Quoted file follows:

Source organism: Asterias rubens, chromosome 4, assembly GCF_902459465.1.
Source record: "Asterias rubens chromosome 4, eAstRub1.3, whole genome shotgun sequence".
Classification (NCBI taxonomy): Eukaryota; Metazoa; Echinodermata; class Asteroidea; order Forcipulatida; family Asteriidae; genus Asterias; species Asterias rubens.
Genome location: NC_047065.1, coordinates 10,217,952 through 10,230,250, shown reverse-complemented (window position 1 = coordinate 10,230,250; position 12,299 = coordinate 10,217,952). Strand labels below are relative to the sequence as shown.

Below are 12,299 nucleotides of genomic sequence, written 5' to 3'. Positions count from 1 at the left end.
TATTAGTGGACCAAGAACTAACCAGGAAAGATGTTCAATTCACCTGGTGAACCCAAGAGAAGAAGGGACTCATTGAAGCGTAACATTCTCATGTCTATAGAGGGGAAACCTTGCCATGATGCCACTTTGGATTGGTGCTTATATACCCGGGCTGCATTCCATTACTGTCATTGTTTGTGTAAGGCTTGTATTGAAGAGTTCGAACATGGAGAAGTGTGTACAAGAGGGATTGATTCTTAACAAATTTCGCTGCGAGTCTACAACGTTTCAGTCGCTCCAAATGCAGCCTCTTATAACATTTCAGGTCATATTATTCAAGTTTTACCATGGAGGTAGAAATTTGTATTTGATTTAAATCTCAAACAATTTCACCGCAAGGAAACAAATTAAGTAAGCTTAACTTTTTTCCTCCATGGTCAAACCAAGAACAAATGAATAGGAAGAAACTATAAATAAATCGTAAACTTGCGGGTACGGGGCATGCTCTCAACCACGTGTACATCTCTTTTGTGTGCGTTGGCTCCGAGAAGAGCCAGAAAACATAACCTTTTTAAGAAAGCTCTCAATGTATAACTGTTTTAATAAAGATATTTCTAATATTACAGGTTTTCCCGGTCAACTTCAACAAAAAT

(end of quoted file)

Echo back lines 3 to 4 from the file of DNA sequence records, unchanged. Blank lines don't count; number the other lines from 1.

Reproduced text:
Classification (NCBI taxonomy): Eukaryota; Metazoa; Echinodermata; class Asteroidea; order Forcipulatida; family Asteriidae; genus Asterias; species Asterias rubens.
Genome location: NC_047065.1, coordinates 10,217,952 through 10,230,250, shown reverse-complemented (window position 1 = coordinate 10,230,250; position 12,299 = coordinate 10,217,952). Strand labels below are relative to the sequence as shown.